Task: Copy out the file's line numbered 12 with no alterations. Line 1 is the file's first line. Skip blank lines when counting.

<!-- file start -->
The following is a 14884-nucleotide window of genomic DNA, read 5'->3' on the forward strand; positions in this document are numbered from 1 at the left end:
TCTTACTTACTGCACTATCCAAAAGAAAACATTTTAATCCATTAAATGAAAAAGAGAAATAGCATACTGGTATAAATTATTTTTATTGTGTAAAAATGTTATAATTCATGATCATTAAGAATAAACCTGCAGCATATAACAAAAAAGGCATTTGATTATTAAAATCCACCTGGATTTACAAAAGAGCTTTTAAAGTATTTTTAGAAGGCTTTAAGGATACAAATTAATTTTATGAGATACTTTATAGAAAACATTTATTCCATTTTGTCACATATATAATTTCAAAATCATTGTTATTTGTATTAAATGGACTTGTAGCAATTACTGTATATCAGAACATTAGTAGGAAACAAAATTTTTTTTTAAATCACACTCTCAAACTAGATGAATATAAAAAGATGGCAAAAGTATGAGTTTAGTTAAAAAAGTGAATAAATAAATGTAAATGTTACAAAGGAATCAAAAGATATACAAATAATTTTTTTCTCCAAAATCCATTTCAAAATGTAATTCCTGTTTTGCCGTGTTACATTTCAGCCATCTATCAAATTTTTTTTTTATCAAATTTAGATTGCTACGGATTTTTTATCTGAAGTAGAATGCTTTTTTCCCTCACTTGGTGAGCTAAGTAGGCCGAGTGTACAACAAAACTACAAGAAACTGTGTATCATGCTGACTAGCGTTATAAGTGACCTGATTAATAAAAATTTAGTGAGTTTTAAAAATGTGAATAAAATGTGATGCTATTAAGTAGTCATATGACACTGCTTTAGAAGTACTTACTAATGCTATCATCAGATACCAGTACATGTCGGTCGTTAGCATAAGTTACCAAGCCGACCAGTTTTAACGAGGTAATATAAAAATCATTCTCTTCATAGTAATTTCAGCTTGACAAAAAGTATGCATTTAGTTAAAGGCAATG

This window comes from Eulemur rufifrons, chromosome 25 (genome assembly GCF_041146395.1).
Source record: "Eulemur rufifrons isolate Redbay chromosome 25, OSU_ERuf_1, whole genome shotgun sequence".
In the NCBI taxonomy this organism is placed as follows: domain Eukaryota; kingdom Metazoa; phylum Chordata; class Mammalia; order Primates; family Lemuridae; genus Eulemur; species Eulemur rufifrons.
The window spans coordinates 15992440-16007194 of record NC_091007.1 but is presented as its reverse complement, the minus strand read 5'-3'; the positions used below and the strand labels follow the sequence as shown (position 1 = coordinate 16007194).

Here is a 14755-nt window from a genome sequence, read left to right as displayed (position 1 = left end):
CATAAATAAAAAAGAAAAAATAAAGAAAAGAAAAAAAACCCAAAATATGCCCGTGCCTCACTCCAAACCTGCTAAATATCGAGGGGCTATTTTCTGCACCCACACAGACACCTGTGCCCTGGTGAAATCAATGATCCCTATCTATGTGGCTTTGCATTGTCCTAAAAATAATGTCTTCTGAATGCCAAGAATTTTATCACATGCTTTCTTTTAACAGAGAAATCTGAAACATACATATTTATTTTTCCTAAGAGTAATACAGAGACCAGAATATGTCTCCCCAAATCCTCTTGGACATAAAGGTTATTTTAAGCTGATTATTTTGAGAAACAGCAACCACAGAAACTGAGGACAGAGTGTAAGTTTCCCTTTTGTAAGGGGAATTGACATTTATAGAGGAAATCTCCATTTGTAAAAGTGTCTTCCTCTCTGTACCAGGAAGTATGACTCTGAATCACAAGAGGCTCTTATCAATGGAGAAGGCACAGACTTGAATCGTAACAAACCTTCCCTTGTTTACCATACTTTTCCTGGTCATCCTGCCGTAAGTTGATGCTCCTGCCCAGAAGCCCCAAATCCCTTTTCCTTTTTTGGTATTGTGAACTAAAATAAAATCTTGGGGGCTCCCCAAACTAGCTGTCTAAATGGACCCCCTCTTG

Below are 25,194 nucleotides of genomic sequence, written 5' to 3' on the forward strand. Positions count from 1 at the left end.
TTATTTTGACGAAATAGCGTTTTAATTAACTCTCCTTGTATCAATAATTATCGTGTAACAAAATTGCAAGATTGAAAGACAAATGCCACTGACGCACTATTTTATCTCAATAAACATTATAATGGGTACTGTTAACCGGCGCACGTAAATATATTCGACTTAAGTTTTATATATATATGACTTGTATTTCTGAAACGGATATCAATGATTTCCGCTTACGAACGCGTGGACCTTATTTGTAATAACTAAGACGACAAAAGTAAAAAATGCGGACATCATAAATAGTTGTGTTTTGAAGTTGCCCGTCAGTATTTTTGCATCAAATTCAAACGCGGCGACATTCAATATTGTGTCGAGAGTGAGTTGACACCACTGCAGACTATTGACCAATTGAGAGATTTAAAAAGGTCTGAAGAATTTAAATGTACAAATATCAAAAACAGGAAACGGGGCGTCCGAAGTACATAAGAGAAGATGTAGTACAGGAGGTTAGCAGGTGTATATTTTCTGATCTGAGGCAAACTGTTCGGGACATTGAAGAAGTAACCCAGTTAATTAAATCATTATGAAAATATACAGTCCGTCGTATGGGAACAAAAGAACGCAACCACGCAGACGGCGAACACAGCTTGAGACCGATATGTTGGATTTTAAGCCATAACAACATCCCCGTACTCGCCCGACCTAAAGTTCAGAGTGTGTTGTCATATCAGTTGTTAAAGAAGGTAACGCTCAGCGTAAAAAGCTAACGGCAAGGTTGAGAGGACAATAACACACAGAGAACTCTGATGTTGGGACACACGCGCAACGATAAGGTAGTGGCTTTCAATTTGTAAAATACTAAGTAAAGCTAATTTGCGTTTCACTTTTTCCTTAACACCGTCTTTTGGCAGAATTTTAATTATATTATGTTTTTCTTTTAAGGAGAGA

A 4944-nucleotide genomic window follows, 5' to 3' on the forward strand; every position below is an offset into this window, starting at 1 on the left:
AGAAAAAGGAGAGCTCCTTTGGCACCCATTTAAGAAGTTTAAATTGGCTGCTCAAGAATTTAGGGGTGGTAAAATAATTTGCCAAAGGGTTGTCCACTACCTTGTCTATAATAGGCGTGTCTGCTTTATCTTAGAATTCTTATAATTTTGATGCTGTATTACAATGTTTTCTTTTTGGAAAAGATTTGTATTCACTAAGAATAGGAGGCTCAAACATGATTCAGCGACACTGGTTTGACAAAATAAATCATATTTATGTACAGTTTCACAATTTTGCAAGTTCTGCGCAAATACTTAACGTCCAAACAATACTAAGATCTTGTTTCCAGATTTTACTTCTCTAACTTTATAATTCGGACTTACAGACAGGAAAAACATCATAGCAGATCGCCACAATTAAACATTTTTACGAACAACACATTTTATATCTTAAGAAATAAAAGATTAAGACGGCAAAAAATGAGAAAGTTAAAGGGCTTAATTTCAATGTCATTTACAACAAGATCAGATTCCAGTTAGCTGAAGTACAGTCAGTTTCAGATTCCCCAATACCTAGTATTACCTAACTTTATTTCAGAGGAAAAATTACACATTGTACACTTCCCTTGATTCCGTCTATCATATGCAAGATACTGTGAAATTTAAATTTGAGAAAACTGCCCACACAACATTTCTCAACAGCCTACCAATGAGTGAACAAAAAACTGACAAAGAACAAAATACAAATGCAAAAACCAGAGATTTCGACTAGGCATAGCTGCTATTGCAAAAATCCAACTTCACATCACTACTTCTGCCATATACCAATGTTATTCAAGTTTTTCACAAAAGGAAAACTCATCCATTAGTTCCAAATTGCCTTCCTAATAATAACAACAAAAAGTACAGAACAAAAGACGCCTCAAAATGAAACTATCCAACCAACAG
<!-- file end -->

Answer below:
AGAAAAAGGAGAGCTCCTTTGGCACCCATTTAAGAAGTTTAAATTGGCTGCTCAAGAATTTAGGGGTGGTAAAATAATTTGCCAAAGGGTTGTCCACTACCTTGTCTATAATAGGCGTGTCTGCTTTATCTTAGAATTCTTATAATTTTGATGCTGTATTACAATGTTTTCTTTTTGGAAAAGATTTGTATTCACTAAGAATAGGAGGCTCAAACATGATTCAGCGACACTGGTTTGACAAAATAAATCATATTTATGTACAGTTTCACAATTTTGCAAGTTCTGCGCAAATACTTAACGTCCAAACAATACTAAGATCTTGTTTCCAGATTTTACTTCTCTAACTTTATAATTCGGACTTACAGACAGGAAAAACATCATAGCAGATCGCCACAATTAAACATTTTTACGAACAACACATTTTATATCTTAAGAAATAAAAGATTAAGACGGCAAAAAATGAGAAAGTTAAAGGGCTTAATTTCAATGTCATTTACAACAAGATCAGATTCCAGTTAGCTGAAGTACAGTCAGTTTCAGATTCCCCAATACCTAGTATTACCTAACTTTATTTCAGAGGAAAAATTACACATTGTACACTTCCCTTGATTCCGTCTATCATATGCAAGATACTGTGAAATTTAAATTTGAGAAAACTGCCCACACAACATTTCTCAACAGCCTACCAATGAGTGAACAAAAAACTGACAAAGAACAAAATACAAATGCAAAAACCAGAGATTTCGACTAGGCATAGCTGCTATTGCAAAAATCCAACTTCACATCACTACTTCTGCCATATACCAATGTTATTCAAGTTTTTCACAAAAGGAAAACTCATCCATTAGTTCCAAATTGCCTTCCTAATAATAACAACAAAAAGTACAGAACAAAAGACGCCTCAAAATGAAACTATCCAACCAACAG